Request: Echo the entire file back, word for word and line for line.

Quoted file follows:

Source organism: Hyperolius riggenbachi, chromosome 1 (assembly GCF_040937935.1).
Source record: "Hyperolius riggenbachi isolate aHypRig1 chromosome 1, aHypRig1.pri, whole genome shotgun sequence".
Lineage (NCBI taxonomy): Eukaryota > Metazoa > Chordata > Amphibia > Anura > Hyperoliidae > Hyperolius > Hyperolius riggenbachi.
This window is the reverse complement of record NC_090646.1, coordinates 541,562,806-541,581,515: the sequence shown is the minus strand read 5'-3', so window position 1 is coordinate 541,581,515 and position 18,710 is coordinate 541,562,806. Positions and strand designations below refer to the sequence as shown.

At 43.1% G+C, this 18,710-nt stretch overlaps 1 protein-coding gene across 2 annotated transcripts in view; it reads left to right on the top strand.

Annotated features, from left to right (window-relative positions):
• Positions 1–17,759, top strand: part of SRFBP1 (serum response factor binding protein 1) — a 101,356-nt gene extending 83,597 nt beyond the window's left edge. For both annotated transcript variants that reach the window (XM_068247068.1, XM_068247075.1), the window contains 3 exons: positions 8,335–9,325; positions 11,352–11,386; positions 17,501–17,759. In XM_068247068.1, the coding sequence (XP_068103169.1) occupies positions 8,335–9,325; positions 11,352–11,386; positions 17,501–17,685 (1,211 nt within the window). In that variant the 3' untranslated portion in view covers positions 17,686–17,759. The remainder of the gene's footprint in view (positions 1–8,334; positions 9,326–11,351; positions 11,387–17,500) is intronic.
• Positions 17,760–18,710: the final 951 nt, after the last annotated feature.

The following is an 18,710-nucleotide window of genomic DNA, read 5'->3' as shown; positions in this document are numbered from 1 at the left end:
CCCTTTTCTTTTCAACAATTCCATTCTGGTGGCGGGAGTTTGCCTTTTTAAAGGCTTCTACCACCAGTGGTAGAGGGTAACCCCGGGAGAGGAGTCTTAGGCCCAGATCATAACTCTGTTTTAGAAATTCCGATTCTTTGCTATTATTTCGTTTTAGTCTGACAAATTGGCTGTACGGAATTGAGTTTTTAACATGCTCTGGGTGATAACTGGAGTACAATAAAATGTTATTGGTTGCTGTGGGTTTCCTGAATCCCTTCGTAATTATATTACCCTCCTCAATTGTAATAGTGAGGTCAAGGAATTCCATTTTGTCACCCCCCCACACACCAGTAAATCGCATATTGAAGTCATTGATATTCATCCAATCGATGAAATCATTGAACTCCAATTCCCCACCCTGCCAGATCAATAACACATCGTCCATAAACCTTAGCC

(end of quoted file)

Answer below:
Source organism: Hyperolius riggenbachi, chromosome 1 (assembly GCF_040937935.1).
Source record: "Hyperolius riggenbachi isolate aHypRig1 chromosome 1, aHypRig1.pri, whole genome shotgun sequence".
Lineage (NCBI taxonomy): Eukaryota > Metazoa > Chordata > Amphibia > Anura > Hyperoliidae > Hyperolius > Hyperolius riggenbachi.
This window is the reverse complement of record NC_090646.1, coordinates 541,562,806-541,581,515: the sequence shown is the minus strand read 5'-3', so window position 1 is coordinate 541,581,515 and position 18,710 is coordinate 541,562,806. Positions and strand designations below refer to the sequence as shown.

At 43.1% G+C, this 18,710-nt stretch overlaps 1 protein-coding gene across 2 annotated transcripts in view; it reads left to right on the top strand.

Annotated features, from left to right (window-relative positions):
• Positions 1–17,759, top strand: part of SRFBP1 (serum response factor binding protein 1) — a 101,356-nt gene extending 83,597 nt beyond the window's left edge. For both annotated transcript variants that reach the window (XM_068247068.1, XM_068247075.1), the window contains 3 exons: positions 8,335–9,325; positions 11,352–11,386; positions 17,501–17,759. In XM_068247068.1, the coding sequence (XP_068103169.1) occupies positions 8,335–9,325; positions 11,352–11,386; positions 17,501–17,685 (1,211 nt within the window). In that variant the 3' untranslated portion in view covers positions 17,686–17,759. The remainder of the gene's footprint in view (positions 1–8,334; positions 9,326–11,351; positions 11,387–17,500) is intronic.
• Positions 17,760–18,710: the final 951 nt, after the last annotated feature.

The following is an 18,710-nucleotide window of genomic DNA, read 5'->3' as shown; positions in this document are numbered from 1 at the left end:
CCCTTTTCTTTTCAACAATTCCATTCTGGTGGCGGGAGTTTGCCTTTTTAAAGGCTTCTACCACCAGTGGTAGAGGGTAACCCCGGGAGAGGAGTCTTAGGCCCAGATCATAACTCTGTTTTAGAAATTCCGATTCTTTGCTATTATTTCGTTTTAGTCTGACAAATTGGCTGTACGGAATTGAGTTTTTAACATGCTCTGGGTGATAACTGGAGTACAATAAAATGTTATTGGTTGCTGTGGGTTTCCTGAATCCCTTCGTAATTATATTACCCTCCTCAATTGTAATAGTGAGGTCAAGGAATTCCATTTTGTCACCCCCCCACACACCAGTAAATCGCATATTGAAGTCATTGATATTCATCCAATCGATGAAATCATTGAACTCCAATTCCCCACCCTGCCAGATCAATAACACATCGTCCATAAACCTTAGCC